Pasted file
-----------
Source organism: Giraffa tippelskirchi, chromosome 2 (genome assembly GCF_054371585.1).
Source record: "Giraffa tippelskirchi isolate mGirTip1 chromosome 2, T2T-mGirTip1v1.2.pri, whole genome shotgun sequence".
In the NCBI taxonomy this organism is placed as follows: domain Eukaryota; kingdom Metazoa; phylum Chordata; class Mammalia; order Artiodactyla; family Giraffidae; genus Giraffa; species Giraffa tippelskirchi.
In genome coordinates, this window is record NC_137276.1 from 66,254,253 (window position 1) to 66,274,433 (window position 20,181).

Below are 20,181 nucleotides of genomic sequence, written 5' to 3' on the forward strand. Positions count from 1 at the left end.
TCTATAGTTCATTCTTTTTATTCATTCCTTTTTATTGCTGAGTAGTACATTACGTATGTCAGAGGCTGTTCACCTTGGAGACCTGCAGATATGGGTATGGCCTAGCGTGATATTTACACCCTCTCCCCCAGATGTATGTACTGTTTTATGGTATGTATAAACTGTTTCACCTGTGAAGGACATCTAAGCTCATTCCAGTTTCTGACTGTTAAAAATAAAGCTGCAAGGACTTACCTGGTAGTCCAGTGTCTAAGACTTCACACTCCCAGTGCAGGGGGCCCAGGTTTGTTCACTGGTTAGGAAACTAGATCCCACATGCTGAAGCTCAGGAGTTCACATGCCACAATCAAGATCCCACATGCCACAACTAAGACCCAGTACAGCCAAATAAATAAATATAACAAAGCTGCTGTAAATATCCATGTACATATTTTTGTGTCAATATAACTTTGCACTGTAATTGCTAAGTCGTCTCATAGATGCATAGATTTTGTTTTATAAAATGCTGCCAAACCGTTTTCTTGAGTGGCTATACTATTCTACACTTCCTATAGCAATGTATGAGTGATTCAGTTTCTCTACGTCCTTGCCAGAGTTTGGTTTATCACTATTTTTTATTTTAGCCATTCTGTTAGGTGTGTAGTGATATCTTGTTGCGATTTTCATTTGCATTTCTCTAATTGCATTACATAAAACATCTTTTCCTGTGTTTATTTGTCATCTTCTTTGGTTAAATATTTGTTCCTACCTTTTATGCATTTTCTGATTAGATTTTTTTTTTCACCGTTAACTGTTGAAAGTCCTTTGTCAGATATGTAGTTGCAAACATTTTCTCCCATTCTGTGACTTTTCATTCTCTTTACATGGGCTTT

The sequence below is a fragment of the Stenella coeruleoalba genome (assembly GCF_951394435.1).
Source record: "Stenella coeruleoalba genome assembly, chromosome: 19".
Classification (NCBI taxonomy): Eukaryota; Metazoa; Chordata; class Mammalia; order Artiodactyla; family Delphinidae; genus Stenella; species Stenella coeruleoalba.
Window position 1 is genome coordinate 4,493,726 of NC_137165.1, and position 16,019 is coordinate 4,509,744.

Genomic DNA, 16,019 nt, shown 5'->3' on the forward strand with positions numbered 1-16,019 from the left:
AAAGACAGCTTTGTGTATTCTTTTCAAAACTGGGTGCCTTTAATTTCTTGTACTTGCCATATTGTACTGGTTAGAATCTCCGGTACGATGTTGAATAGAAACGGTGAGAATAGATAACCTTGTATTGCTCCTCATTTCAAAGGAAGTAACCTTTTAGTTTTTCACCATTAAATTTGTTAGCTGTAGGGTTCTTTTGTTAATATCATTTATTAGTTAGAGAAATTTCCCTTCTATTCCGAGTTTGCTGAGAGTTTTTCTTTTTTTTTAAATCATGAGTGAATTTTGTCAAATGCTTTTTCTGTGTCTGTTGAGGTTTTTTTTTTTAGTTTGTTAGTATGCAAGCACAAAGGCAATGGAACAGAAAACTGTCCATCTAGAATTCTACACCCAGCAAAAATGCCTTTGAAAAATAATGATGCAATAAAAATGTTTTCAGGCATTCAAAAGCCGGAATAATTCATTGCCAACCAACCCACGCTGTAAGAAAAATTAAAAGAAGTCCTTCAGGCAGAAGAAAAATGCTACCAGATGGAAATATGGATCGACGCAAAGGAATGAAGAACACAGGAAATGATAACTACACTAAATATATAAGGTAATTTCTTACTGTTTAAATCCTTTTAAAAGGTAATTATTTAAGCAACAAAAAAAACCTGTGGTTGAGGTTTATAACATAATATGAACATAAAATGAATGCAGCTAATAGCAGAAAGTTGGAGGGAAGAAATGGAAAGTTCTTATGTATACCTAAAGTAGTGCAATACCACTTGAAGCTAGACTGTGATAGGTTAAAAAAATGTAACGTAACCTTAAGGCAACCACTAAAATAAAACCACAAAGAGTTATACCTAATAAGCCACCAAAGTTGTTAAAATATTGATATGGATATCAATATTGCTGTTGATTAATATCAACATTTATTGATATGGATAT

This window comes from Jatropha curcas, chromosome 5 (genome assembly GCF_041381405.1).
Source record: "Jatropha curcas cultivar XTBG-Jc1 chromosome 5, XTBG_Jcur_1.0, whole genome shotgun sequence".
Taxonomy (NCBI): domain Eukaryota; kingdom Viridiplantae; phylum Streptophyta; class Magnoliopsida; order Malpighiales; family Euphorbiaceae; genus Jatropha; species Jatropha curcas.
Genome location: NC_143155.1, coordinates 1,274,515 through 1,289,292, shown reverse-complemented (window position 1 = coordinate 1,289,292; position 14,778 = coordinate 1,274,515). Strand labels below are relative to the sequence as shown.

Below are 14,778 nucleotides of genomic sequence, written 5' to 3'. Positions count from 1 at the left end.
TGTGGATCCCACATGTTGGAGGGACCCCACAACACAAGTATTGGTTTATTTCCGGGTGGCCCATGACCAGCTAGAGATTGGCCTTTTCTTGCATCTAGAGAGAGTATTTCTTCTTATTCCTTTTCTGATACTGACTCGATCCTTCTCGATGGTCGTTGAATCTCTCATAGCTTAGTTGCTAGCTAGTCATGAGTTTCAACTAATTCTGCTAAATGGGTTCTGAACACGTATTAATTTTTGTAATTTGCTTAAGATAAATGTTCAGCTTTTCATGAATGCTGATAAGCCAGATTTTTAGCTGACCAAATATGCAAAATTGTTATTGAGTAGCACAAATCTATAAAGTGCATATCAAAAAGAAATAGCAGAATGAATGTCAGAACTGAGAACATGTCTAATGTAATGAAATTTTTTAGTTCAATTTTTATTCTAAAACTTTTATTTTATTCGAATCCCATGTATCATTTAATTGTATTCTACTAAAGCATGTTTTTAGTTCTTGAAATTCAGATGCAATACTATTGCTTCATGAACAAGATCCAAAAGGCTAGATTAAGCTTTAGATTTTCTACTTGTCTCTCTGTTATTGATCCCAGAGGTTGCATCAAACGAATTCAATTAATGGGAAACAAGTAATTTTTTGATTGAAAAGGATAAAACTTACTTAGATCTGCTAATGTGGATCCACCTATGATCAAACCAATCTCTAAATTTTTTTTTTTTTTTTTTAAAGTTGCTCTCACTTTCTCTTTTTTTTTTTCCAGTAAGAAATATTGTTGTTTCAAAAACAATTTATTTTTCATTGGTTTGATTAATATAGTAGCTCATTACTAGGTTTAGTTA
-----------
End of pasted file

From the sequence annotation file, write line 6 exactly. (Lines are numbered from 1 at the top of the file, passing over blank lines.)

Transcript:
TCTATAGTTCATTCTTTTTATTCATTCCTTTTTATTGCTGAGTAGTACATTACGTATGTCAGAGGCTGTTCACCTTGGAGACCTGCAGATATGGGTATGGCCTAGCGTGATATTTACACCCTCTCCCCCAGATGTATGTACTGTTTTATGGTATGTATAAACTGTTTCACCTGTGAAGGACATCTAAGCTCATTCCAGTTTCTGACTGTTAAAAATAAAGCTGCAAGGACTTACCTGGTAGTCCAGTGTCTAAGACTTCACACTCCCAGTGCAGGGGGCCCAGGTTTGTTCACTGGTTAGGAAACTAGATCCCACATGCTGAAGCTCAGGAGTTCACATGCCACAATCAAGATCCCACATGCCACAACTAAGACCCAGTACAGCCAAATAAATAAATATAACAAAGCTGCTGTAAATATCCATGTACATATTTTTGTGTCAATATAACTTTGCACTGTAATTGCTAAGTCGTCTCATAGATGCATAGATTTTGTTTTATAAAATGCTGCCAAACCGTTTTCTTGAGTGGCTATACTATTCTACACTTCCTATAGCAATGTATGAGTGATTCAGTTTCTCTACGTCCTTGCCAGAGTTTGGTTTATCACTATTTTTTATTTTAGCCATTCTGTTAGGTGTGTAGTGATATCTTGTTGCGATTTTCATTTGCATTTCTCTAATTGCATTACATAAAACATCTTTTCCTGTGTTTATTTGTCATCTTCTTTGGTTAAATATTTGTTCCTACCTTTTATGCATTTTCTGATTAGATTTTTTTTTTCACCGTTAACTGTTGAAAGTCCTTTGTCAGATATGTAGTTGCAAACATTTTCTCCCATTCTGTGACTTTTCATTCTCTTTACATGGGCTTT